TOWERING PERFORMANCE ON THE GULF
A massive condo development is taking shape on the Florida coast
Five years ago, in the pages of this very publication, readers were introduced to Allen Concrete and Masonry, Inc. (ACM), a family-owned, full-service concrete contractor based out of Naples, Florida. At that time, the company was just embarking on a massive gulf coast development called Kalea Bay that, when complete, would complement upscale condominium living with a wealth of available amenities.
Fast forward to the present and we find the company well into Tower 300, the third of five 24-story units. Though the overall scope of the project has remained relatively constant over the last half-decade, ACM, driven by both an increase in subsequent tower size and evolving customer demands, has made noticeable changes designed to keep production on pace.
Through it all, however, it has relied upon largely the same lineup of pumping equipment from Schwing America that’s proven successful since the first yard of mud was pumped at Kalea Bay in 2016. That includes a pair of S 61 SX pumps, a KVM 52, an S 39 SX pump with detachable boom—the newest addition—two octagonal masts, two SP 1000 trailer pumps and an SP 500 trailer model. A recipe for success.
CONCRETE: THE NEXT GENERATION
With 120 employees and an arsenal of vertical equipment, the pumper is well-suited to tackling a project like Kalea Bay. According to Zach Allen, company vice president, however, the term “concrete pumping contractor” doesn’t tell their whole story.
“Our specialties include pumping for vertical concrete construction, but our expertise goes much further than that,” he said. “As we’ve grown, we’ve seen the direction industry was headed and have responded with a focus on technology. So not only do we perform in areas such as post-tension decks and rebar installation, we also utilize a full 3D BIM modeling department, use robotic total stations for our layout, employ the use of the latest job management software, and more. Since my father founded this company in 1986, our goal has always been to provide a safe workplace for our employees and outstanding quality to our customers. The difference is, we do that now by utilizing all the latest tools and solutions available to us. Not surprisingly, that also sets us apart from many others in this field.”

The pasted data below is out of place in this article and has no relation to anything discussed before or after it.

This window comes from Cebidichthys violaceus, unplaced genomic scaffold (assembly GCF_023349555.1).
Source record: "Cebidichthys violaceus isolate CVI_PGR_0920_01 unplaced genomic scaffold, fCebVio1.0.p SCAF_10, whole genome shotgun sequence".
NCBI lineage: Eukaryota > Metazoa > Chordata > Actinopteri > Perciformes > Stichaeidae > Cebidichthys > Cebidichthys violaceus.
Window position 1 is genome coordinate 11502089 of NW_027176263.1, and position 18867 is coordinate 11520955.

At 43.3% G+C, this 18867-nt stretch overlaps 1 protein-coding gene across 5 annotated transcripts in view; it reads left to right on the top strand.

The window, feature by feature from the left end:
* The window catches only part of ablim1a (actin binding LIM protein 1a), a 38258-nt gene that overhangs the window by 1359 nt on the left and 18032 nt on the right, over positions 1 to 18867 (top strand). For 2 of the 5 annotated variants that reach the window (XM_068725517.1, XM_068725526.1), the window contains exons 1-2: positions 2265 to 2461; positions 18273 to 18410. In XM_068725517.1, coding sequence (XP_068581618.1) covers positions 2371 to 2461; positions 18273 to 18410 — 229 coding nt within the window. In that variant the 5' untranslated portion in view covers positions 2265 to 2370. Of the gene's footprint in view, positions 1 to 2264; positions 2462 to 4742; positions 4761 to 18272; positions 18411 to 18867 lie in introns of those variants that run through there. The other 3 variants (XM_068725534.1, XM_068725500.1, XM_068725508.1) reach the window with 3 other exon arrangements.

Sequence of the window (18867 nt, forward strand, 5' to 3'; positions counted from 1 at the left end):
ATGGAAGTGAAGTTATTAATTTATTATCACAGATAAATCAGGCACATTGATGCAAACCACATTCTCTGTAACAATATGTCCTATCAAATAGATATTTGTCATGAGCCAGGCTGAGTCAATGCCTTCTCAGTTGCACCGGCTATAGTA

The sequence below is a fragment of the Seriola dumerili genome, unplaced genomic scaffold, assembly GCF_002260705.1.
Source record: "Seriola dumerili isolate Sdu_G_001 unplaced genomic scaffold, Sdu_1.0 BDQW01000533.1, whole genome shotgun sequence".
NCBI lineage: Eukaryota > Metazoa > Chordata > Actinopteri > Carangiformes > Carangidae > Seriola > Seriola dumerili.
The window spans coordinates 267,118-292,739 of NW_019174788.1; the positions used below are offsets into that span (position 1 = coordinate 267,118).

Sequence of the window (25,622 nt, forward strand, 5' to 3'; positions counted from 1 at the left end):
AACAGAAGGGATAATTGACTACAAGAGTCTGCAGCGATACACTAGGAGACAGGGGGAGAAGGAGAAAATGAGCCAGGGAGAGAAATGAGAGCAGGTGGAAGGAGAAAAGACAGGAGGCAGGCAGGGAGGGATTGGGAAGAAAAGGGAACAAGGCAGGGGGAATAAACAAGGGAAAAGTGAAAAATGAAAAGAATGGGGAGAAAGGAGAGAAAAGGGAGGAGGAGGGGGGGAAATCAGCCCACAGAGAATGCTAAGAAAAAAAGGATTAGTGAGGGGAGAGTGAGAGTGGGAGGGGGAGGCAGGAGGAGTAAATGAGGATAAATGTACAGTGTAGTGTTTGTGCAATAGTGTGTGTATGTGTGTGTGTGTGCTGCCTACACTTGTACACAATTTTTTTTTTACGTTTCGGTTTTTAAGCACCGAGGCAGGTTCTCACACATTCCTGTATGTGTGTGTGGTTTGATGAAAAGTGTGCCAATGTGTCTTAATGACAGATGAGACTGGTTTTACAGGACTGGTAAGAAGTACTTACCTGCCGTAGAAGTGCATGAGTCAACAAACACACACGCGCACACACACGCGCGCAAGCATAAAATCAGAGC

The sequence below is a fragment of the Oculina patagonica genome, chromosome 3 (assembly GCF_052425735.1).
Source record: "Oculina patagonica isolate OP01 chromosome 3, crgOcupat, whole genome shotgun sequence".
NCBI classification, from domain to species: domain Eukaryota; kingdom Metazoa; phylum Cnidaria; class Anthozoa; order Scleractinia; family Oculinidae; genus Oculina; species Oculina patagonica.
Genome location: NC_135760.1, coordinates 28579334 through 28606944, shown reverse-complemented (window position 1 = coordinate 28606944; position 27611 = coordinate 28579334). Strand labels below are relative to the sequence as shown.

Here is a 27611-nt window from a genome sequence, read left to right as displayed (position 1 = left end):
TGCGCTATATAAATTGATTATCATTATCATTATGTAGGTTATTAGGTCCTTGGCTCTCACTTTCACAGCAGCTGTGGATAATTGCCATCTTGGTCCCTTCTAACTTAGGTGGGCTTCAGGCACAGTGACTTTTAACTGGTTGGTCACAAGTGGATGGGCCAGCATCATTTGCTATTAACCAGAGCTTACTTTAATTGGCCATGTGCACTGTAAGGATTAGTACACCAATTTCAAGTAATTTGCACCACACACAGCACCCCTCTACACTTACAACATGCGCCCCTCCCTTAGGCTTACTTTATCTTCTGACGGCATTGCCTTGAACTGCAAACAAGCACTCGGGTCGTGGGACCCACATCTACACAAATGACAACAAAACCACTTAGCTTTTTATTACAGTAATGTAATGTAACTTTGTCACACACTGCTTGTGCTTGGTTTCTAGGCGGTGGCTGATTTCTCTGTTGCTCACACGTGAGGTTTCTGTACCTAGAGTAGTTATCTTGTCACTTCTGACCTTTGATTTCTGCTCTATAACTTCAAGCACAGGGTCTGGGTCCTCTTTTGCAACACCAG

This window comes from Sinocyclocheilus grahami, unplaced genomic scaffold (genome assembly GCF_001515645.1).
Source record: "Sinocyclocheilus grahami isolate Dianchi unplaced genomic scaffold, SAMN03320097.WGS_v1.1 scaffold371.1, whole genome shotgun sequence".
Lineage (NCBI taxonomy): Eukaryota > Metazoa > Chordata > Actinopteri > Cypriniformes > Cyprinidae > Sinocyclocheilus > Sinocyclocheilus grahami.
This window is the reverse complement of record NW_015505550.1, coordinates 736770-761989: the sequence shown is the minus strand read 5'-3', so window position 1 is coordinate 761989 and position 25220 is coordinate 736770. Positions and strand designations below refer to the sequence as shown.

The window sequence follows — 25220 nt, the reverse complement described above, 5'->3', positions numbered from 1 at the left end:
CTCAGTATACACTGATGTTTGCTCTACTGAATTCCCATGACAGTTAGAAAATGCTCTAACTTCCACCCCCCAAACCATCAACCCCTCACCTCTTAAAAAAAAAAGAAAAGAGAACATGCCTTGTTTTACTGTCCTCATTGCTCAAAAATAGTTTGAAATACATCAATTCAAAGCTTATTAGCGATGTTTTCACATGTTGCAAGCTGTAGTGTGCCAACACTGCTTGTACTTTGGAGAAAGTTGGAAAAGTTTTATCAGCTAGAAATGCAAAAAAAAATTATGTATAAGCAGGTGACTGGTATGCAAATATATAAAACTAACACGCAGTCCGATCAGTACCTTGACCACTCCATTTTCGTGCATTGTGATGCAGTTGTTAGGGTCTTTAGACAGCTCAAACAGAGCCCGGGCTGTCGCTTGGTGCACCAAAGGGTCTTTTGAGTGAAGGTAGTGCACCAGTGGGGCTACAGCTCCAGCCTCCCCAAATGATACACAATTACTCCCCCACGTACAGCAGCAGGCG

Since starting at Kalea Bay, the company has also made its foray into the hoisting realm, acquiring its own tower cranes. While doing so is becoming more common for much larger companies, ACM saw it as a good fit for them as well. “It can be a nice benefit, particularly on long-term projects like this, for us to have control of the hoisting,” said Allen. “Having that crane availability right when we need it can really help us accelerate the project.”
ROOM TO BREATHE
The composition of the soil at the Tower 300 site dictated that a traditional mat foundation be bypassed in favor of auger-cast pilings and pile caps. For that, Keller North America (formerly HJ Foundation) bored approximately 900 16-inch-diameter piles as deep as 90 feet down to bedrock, and the pumper followed up with the caps.
“We used the 61-meter pump to pour more than 3,200 cubic yards of concrete into the pile caps alone,” said Andrew Rieke, the pumper’s project manager. “Obviously, with a structure of this size, you’d expect the caps to be sizeable—and they did not disappoint. Some of them measured as large as 60 feet by 44 feet and five feet deep. It was just an indicator of what was to come.”